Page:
Producing a darker tone from the Maybeck Yamaha piano than do some other participants in the series, Kenny Barron gets a chance to flaunt a wider range of his influences than he usually does in a group format. Barron opens with a stride-ish "I'm Getting Sentimental Over You," which sports a few minor fluffs (this is live, folks), and then explores a number of diverse styles under the bop umbrella. Barron's "Bud-Like" has reminiscences of "Un Poco Loco," built on an ostinato bass pattern most of the way, with a witty "Bemsha Swing." As usual with Maybeck, the sound of the hall's bright, brittle Yamaha piano is brilliantly captured.
Kenny Barron and Jimmy Owens' first recording was a solid debut. The exciting title cut, "You Had Better Listen," composed by Jimmy Owens, is good, basic, uptempo jazz, nothing fancy, no frills. The Jimmy Owens-Kenny Barron Quintet doesn't condescend like some jazz artists tend to do; casuals can groove, relate, nod their heads in approval and feel righteous about it. Owens plays some beautiful trumpet scales, while Barron keeps busy banging chord progressions. The other members of the quintet are Benny Maupin (tenor sax, flute), Chris White (bass), Freddie Waits (drums on tracks one, two and four), and Rudy Collins (drums on tracks three through five).
In the 1990s, Kenny Barron was finally recognized as one of jazz's top pianists, recording a series of top-notch and consistently inventive releases. This CD has seven of Barron's originals in which he is teamed with Ralph Moore (tenor and soprano), vibraphonist Bobby Hutcherson, bassist Rufus Reid, drummer Victor Lewis, and sometimes percussionist Mino Cinelu. These fine performances help to define the modern mainstream of the period. In addition, there are a pair of standards ("For Heaven's Sake" and a lengthy version of "I Should Care") that are played as sensitive duets with Reid. Excellent and often exquisite music.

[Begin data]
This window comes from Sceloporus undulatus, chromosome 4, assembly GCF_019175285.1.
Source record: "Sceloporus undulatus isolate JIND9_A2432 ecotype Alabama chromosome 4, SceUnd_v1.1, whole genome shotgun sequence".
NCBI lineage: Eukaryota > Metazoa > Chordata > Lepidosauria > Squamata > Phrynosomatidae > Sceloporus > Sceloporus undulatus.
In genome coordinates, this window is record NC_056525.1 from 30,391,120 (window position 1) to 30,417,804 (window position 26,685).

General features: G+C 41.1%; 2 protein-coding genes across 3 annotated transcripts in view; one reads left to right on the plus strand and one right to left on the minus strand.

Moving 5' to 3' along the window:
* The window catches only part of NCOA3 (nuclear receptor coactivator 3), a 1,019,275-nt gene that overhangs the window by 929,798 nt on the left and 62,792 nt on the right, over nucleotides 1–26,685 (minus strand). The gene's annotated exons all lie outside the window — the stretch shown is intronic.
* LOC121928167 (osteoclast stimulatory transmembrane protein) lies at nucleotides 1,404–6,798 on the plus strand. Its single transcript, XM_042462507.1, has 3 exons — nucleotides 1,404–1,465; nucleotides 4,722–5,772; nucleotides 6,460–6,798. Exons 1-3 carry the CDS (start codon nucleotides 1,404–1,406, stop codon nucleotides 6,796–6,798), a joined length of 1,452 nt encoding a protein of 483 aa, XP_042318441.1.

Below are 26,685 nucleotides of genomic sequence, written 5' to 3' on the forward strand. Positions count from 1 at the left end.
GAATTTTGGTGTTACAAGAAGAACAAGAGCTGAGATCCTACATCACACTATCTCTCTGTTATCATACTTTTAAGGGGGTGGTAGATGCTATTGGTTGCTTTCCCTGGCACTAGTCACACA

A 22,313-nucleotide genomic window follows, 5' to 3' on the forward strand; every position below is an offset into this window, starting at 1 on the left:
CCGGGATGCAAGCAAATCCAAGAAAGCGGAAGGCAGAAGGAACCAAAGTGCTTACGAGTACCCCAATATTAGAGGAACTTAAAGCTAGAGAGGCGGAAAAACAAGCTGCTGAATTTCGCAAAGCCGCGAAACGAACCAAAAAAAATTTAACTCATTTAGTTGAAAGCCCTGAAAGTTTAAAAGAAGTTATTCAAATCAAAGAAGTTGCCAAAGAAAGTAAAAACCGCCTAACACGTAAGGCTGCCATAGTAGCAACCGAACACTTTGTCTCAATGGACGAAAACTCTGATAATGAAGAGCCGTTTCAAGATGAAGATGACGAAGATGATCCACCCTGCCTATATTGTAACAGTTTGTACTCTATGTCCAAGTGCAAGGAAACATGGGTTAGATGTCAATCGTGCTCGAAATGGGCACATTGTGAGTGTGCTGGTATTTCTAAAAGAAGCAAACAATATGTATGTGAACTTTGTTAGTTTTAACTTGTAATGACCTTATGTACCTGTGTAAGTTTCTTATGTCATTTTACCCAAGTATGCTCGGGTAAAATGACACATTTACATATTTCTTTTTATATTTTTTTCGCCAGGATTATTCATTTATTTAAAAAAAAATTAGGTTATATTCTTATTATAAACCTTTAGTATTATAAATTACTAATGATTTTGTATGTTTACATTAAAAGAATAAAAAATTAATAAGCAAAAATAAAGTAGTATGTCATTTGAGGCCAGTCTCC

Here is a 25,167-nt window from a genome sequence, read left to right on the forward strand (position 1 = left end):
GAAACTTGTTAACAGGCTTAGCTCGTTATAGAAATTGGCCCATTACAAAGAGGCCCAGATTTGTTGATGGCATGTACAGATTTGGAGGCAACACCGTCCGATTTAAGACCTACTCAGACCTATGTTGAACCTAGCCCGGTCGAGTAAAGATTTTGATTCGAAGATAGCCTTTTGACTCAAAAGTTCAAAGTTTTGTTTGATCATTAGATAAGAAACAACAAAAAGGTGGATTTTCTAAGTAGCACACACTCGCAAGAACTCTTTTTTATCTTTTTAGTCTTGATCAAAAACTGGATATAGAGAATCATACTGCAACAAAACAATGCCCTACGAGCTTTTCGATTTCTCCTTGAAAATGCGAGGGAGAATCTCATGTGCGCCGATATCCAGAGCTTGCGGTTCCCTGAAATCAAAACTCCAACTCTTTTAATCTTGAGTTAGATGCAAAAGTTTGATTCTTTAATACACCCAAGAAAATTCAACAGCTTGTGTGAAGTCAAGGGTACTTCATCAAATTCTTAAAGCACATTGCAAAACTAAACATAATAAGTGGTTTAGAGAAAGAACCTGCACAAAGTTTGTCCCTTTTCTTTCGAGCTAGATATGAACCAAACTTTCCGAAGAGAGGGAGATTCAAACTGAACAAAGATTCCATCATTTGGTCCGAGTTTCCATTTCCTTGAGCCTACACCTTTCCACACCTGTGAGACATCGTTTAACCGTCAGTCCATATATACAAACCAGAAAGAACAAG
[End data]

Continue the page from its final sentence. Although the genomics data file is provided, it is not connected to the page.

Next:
Sambao is Kenny Barron's tribute to Brazilian music done his way. These original compositions by the peerless pianist combine jazz and samba in a modernistic way, with no copying of tunes from the master Antonio Carlos Jobim, and no hint of the populist Stan Getz approach due to the lack of a lead instrument, save Barron's attractive and inventive piano. He's accompanied by heavyweights of the Rio-cum-New York City scene, including guitarist Toninho Horta, bassist Nico Assumpção, and French-born percussionist Mino Cinelu. Barron's (and most people's) favorite jazz drummer Victor Lewis is included, reinforcing the rhythms expertly as usual…
Kenny Barron has been a respected jazz pianist since the early '60s, but it wasn't until the mid-'70s that he began coming into his own as a composer; deftly working complex time signatures and mercurial melodies into seamlessly swinging numbers, agile sambas, and lovely ballads. Fifteen years on, Invitation finds Barron in full maturity as a writer and in the sympathetic company of tenor saxophonist Ralph Moore, bassist David Williams, and drummer Lewis Nash. Barron's democratic pen runs the gamut here as he distills Monk's angular jubilance on "And Then Again," produces one of his most beautiful ballads in "Dewdrop," and works a fine bossa nova groove on "Joanne Julia"…
Kenny Barron could easily go unidentified if some of the selections on this LP were played for a listener during a "blindfold test" – he sounds quite unrecognizable on the three numbers on which he plays electric piano. Barron, who is joined by electric bassist Bob Cranshaw, drummer Freddie Waits, and the colorful percussion of both Richard Landrum and Warren Smith on his five originals and one by Waits, utilizes electricity with intelligence and creativity. His songs are moody and complex yet somewhat accessible and this underrated set would certainly surprise some of his current fans. Barron is the main soloist on every selection while Landrum and Smith's versatile colors add a lot to the unusual session's value.
Although brief at just over 42 minutes long, this is a satisfying effort from pianist Kenny Barron. His second Enja release documents a quintet consisting of trumpeter Wallace Roney, tenor saxophonist John Stubblefield, bassist Cecil McBee, and drummer Victor Lewis. The entire quintet is showcased on four Barron originals, the haunting melody of "Phantoms," the freebop of the title track, the relaxed swing of "Voyage," and the lovely waltz "Lullabye."
The cultured piano style of Kenny Barron has graced many albums in the last half century. He is an easy swinger deeply admired for his nonpareil musicianship and innate sensitivity to the needs of his musical companions of the moment. Born in 1943 he was gigging with Philly Joe Jones at sixteen and soon playing in a band with his tenor saxist brother Bill. In 1962 he was hired by Dizzy Gillespie and the five year stint he had with Dizzy established him firmly on the jazz scene throughout the world.
Kenny Barron was honored as an NEA Jazz Master on January 12, 2010, and it was a recognition that was due. Since entering the jazz scene in the early '60s, he has made his mark as a sideman (especially with Dizzy Gillespie and Stan Getz), solo pianist, leader, and composer. These 2009 sessions pair him with frequent collaborator Ben Riley and fellow veteran George Mraz on bass.